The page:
August 31, 2023 by Ilan Harris
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A movie review by Ilan Harris

Even with its bold use of colour, imagery and sound, Scrapper still manages to produce one of the most grounded and realistic portrayals of a child protagonist in recent years.

Writer-Director Charlotte Regan who made her start as a music video director shows that she understands what it means to be a child, while actors’ subtle expressions display the uncertainty of their situation, their speech displays the hard-headedness of youth. It is this contrast of honest scripting combined with suburb acting particularly by lead actress Lola Campbell that has melded to form a movie, which less than halfway through I was thinking I wanted to come see again and bring the family with me.

The film opens with the sound of children playing. A quote comes up on the screen ‘It takes a community to raise a child’ only to be crossed out to display underneath ‘I can raise myself thanks.’ Georgie’s perspective is key to the character-led film and the whole cast is engaging. Georgie is at times awkward like a real child, agitated like a real child, and dances freely like a real child, she speaks to adults and gets them to do what she wants without an irritating precociousness that has been so common in recent television and film. Even the isolationist I-can-do-it-myself perspective that came from the loss of her mother is one befitting of someone her age, though taken to comedic extremes for the sake of storytelling.

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A store clerk records audio messages for Georgie to fool the social workers into thinking her fictitious uncle, Uncle Winston Churchill is looking after her. Meanwhile, some but not all parents in the area are aware that her supposed living situation is made up and do not report her, until her behaviour is an issue. At one point in the film, when becoming emotional Georgie beats someone up, however, the first time she refers to it she describes it as a ‘fight’. The writing again further expresses her youth and difficult life experience, Georgie is not highlighted to be malicious just struggling emotionally and lost, and took time like real children do to acknowledge her mistakes.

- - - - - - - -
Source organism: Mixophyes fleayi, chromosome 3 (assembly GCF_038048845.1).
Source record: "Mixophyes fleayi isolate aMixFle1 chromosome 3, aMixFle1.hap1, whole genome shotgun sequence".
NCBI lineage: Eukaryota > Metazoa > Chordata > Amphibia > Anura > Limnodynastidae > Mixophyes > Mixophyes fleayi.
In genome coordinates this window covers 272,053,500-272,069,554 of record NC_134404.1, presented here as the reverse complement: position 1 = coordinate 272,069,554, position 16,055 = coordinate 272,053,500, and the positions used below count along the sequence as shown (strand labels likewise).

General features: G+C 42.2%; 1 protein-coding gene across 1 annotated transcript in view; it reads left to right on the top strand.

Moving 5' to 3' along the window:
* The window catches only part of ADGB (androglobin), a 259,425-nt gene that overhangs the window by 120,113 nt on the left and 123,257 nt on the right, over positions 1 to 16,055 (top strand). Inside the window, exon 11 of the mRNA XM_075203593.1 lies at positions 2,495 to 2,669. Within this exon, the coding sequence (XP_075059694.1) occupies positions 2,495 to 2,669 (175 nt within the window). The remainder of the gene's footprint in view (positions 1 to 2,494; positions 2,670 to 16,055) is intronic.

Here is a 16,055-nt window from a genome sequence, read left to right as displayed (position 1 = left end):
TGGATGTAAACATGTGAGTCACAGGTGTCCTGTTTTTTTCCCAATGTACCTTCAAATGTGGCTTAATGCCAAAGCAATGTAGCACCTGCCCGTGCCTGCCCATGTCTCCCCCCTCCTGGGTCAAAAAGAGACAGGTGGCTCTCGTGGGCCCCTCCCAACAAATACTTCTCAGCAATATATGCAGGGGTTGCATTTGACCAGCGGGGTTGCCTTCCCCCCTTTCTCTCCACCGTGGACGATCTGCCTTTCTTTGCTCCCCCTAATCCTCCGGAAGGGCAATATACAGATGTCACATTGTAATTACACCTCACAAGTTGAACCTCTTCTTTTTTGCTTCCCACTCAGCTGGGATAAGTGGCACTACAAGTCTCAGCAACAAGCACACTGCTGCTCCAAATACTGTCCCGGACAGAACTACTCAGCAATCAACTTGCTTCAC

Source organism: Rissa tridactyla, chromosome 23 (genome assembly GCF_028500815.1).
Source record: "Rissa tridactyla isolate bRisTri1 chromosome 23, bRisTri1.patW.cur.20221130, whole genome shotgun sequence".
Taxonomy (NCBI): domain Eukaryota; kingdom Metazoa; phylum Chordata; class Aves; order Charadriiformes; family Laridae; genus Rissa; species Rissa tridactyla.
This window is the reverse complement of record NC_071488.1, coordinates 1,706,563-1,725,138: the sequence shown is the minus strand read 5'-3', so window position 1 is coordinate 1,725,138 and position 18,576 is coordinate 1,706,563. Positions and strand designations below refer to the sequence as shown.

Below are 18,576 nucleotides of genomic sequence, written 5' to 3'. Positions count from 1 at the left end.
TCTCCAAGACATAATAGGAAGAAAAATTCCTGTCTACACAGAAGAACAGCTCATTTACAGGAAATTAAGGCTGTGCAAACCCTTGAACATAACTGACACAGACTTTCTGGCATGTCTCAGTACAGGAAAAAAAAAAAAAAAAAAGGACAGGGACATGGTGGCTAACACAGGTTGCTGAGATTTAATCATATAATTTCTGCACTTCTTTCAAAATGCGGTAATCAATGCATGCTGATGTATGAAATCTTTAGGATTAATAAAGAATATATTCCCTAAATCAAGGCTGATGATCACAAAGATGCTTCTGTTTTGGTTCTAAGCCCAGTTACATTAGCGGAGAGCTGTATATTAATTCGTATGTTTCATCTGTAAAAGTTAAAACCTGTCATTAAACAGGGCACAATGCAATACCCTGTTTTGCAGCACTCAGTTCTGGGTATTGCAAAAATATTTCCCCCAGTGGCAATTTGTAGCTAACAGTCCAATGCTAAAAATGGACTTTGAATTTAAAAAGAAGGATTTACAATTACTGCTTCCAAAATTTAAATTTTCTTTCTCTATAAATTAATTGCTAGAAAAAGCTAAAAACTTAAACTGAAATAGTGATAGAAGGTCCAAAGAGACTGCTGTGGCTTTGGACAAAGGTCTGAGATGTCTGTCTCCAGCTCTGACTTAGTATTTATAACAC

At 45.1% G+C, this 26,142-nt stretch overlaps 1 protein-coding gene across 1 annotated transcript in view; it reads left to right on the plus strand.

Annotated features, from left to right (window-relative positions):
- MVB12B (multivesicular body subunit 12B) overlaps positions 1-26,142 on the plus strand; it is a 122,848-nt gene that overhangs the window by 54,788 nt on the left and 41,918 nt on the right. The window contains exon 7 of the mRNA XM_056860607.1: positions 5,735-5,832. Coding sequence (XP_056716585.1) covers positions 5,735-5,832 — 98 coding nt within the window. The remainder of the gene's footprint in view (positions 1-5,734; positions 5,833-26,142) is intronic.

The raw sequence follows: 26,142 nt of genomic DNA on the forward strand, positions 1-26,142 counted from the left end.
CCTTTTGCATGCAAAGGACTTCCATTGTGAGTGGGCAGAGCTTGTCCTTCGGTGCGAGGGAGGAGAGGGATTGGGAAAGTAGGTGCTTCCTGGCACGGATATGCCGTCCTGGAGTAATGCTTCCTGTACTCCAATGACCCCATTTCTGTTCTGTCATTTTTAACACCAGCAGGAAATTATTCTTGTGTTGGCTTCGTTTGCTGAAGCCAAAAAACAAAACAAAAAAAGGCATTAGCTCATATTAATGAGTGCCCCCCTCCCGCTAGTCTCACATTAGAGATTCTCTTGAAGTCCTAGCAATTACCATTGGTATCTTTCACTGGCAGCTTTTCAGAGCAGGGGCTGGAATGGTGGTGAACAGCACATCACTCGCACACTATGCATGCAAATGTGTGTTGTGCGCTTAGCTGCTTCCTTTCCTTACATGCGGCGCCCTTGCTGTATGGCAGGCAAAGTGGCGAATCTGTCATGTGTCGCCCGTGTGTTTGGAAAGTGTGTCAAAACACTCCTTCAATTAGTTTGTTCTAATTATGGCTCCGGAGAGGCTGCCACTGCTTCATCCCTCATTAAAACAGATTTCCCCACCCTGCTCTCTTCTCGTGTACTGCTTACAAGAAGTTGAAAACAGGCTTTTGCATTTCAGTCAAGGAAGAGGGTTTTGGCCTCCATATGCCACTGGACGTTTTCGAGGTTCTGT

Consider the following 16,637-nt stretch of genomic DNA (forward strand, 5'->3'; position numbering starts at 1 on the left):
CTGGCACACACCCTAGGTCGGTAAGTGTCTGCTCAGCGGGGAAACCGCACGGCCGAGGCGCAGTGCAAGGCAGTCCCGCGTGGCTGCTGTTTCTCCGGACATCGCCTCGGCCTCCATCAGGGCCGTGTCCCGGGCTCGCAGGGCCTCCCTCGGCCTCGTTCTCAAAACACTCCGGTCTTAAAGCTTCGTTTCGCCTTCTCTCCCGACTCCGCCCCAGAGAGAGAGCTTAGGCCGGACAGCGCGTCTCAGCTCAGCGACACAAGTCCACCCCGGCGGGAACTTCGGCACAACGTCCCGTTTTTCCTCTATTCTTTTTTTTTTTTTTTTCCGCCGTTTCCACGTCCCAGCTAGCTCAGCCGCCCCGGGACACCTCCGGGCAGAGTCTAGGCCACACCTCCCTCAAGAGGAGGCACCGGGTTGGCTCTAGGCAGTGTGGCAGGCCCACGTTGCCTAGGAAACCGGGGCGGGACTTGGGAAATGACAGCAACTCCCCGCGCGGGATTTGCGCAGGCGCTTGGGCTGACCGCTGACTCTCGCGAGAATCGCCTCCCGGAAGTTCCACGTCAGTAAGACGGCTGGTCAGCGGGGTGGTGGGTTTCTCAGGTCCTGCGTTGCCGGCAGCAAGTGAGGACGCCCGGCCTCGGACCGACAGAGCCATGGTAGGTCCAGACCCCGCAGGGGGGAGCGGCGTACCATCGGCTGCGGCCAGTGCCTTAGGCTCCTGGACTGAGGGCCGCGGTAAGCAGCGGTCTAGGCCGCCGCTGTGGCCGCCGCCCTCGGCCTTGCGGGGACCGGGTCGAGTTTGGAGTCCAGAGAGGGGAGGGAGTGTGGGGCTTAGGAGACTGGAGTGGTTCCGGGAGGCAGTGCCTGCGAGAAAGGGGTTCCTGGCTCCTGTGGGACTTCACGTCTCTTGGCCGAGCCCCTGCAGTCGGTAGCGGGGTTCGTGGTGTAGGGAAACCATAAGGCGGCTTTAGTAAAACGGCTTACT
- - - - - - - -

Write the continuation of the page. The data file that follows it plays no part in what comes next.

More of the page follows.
Short scenes of interviews of side characters pop up in between shots, often relevant to the dialogue before them. A group of girls all around Georgie’s age with pink clothing and make-up chastise her in the interview for not knowing how to apply make-up herself. Georgie grows distant from her only friend Ali portrayed by engagingly Alin Uzun, who quickly wants to become friends with her estranged father himself.

Colour, costuming and set decoration is more dynamic than natural, with heavy use of bright pastel colours. Each attached house is a different colour and different sets of characters are displayed only in certain colours matching their personality. It might not be naturalistic but through the eyes of Georgie it makes sense. Is the pink girl clique really only wearing pinks and the occasional dash of purple, or when viewed in relation to the inept social workers’ grey clothes and office and the uncaring teacher’s muted browns, are their colour palettes a reflection of how a somewhat ant-social and still mourning child sees them and their connection to her.

One of the interesting things about Scrapper is the thing it decides not to note. Georgie visibly wears a hearing aid and it is never addressed. The film has a narrative where a character can have a disability, yet their character not their disability is the central part of the movie. It was not intended to be hidden either, like many things in the film, it is brightly coloured, blue and pink. The film simultaneously draws the viewer’s eyes to them and yet says, but this is not what we are discussing; loss, connection and love that is what we are discussing.

4/5 stars

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